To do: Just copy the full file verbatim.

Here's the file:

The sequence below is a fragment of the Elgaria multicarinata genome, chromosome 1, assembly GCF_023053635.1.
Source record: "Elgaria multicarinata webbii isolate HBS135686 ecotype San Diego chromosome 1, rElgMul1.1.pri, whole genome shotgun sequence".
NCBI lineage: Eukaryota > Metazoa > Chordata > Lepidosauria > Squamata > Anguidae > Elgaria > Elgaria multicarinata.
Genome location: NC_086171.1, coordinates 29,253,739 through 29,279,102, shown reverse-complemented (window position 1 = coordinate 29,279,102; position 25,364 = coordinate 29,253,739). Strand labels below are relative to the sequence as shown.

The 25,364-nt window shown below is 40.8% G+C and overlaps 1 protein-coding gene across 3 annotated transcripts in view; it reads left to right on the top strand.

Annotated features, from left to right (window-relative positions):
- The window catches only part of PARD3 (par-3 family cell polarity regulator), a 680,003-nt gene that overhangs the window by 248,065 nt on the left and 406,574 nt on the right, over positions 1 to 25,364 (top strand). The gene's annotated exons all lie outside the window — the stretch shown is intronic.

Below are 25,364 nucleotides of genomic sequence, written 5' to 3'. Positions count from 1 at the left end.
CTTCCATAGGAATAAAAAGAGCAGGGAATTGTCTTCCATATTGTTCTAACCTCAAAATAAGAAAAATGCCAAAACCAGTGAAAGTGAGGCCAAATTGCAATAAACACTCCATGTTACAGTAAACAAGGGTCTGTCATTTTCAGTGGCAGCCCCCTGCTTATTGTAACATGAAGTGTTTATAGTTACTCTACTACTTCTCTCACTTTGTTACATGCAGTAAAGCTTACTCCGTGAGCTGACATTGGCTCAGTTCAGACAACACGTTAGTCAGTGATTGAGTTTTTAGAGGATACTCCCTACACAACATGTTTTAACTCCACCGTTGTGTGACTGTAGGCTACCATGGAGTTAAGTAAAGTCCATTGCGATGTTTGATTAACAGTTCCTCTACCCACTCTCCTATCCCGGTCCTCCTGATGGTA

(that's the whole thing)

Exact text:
The sequence below is a fragment of the Elgaria multicarinata genome, chromosome 1, assembly GCF_023053635.1.
Source record: "Elgaria multicarinata webbii isolate HBS135686 ecotype San Diego chromosome 1, rElgMul1.1.pri, whole genome shotgun sequence".
NCBI lineage: Eukaryota > Metazoa > Chordata > Lepidosauria > Squamata > Anguidae > Elgaria > Elgaria multicarinata.
Genome location: NC_086171.1, coordinates 29,253,739 through 29,279,102, shown reverse-complemented (window position 1 = coordinate 29,279,102; position 25,364 = coordinate 29,253,739). Strand labels below are relative to the sequence as shown.

The 25,364-nt window shown below is 40.8% G+C and overlaps 1 protein-coding gene across 3 annotated transcripts in view; it reads left to right on the top strand.

Annotated features, from left to right (window-relative positions):
- The window catches only part of PARD3 (par-3 family cell polarity regulator), a 680,003-nt gene that overhangs the window by 248,065 nt on the left and 406,574 nt on the right, over positions 1 to 25,364 (top strand). The gene's annotated exons all lie outside the window — the stretch shown is intronic.

Below are 25,364 nucleotides of genomic sequence, written 5' to 3'. Positions count from 1 at the left end.
CTTCCATAGGAATAAAAAGAGCAGGGAATTGTCTTCCATATTGTTCTAACCTCAAAATAAGAAAAATGCCAAAACCAGTGAAAGTGAGGCCAAATTGCAATAAACACTCCATGTTACAGTAAACAAGGGTCTGTCATTTTCAGTGGCAGCCCCCTGCTTATTGTAACATGAAGTGTTTATAGTTACTCTACTACTTCTCTCACTTTGTTACATGCAGTAAAGCTTACTCCGTGAGCTGACATTGGCTCAGTTCAGACAACACGTTAGTCAGTGATTGAGTTTTTAGAGGATACTCCCTACACAACATGTTTTAACTCCACCGTTGTGTGACTGTAGGCTACCATGGAGTTAAGTAAAGTCCATTGCGATGTTTGATTAACAGTTCCTCTACCCACTCTCCTATCCCGGTCCTCCTGATGGTA